You deleted me again?Authored by: Dave Drum, President, DocuSend powered by MTI.
Updated on December 27, 2017
How to ensure your customer invoices get opened?!
Email is sort of like leaving a note on someone's desk. But what if somebody comes along and dumps a pile of papers on top of your note?
That's how it is with the invoices you send electronically:
Nearly 54% of the entire planet is currently using email—over three and a half billion people internationally. On an average day, 269 billion emails are sent (lifewire.com).
So, you're not the only frog in the pond.
Be a Bigger Frog in a Smaller Pond
By comparison, in 2014 ''only'' 61 billion pieces of first class mail were sent via USPS. And just as smart business managers decide which employee they trust to handle a critical project, or which vendor to choose for a procurement essential to growth, they must choose what to email or send by US mail.
So before you click the Send button, ask yourself:
''Is this going to end up in a sea of hundreds of other messages going to their inbox?'' The immediate nature of an email is great when quick decisions are needed as a routine part of communications. But if your message includes an important document like an invoice or statement, consider the consequences if it is opened by the wrong recipient, rejected by the receiving server, or caught in a spam filter.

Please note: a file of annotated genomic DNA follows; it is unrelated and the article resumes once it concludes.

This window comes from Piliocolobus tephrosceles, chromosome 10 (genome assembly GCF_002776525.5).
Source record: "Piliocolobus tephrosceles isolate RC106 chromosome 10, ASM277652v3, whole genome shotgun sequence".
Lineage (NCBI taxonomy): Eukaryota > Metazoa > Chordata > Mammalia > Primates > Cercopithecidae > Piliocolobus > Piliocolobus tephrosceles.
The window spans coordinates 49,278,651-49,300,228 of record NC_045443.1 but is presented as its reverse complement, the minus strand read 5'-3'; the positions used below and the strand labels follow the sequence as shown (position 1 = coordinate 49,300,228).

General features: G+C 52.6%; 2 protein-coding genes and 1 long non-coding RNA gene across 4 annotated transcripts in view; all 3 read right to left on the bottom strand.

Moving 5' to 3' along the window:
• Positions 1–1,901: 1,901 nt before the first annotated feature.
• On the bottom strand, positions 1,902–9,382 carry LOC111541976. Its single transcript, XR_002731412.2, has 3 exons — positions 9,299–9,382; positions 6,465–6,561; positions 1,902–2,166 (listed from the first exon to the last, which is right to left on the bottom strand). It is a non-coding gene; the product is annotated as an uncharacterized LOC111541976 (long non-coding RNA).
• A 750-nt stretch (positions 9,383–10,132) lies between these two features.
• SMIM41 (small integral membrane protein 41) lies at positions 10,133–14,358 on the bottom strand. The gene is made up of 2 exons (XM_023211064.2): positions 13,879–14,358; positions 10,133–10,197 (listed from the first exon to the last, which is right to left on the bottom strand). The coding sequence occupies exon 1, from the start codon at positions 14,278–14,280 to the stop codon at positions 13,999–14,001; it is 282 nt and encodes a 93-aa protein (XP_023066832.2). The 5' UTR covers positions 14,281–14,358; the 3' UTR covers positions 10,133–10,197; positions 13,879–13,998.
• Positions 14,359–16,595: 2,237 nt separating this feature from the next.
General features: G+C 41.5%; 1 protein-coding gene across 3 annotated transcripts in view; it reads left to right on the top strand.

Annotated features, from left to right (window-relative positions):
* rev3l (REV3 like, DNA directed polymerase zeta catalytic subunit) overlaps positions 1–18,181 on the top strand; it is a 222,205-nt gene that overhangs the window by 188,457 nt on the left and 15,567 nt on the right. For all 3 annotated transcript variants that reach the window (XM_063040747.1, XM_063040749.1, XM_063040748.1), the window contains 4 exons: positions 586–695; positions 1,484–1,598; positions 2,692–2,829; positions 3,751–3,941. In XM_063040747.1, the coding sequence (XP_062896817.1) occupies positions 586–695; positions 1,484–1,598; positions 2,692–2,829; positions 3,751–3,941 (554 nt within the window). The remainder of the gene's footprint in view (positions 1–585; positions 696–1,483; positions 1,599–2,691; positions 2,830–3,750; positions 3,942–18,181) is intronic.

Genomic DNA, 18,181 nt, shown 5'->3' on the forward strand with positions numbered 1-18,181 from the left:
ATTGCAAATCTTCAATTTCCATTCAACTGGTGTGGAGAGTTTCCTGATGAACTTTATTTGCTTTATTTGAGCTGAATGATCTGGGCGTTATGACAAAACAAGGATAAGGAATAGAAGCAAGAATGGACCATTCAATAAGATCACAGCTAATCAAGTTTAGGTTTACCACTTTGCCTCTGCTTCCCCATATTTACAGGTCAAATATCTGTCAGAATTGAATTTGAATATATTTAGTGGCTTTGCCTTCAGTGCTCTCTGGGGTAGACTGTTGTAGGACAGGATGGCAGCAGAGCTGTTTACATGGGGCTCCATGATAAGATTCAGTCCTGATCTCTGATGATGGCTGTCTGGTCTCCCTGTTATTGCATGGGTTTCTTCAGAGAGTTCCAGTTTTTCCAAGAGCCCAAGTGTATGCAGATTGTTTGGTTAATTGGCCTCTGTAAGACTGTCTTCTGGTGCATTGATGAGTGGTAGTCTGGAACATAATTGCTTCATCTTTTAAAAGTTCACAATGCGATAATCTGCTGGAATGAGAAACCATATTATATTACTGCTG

How frustrating is it to follow up and get...
Oh, Sorry, I Must Have Missed Your Message
Email messages are generally less personal and often deemed less important than letters sent through the USPS. Impersonal and disposable emails mean that users do not feel an obligation to reply to each message. People tend to focus their attention on only the most relevant emails, and delete any unnecessary message (sometimes by mistake).
Personalized letters and invoices sent through the post office often receive a higher perceived value. One email received in the sea of 269 billion plus could lead to a recipient missing or ignoring the message completely. A traditional envelope can be a way to stand out from the crowd and have a message or invoice noticed.
But email has its place:
Quick messages needing a fast response—shoot off an email. If you don't get a reply in a timely manner, you can always pick up the phone. Sending an important document or invoice? I'll go with USPS every time. No misdirected ''spam'' or quirky server miscues, and with current delivery confirmation methods, you know it got there.
See our post on the security of e-mail vs. the US Mail. That's a real-eye opener.
In the meantime, ask yourself if you open and carefully read every email in your inbox. How about the letters delivered to you on your desk?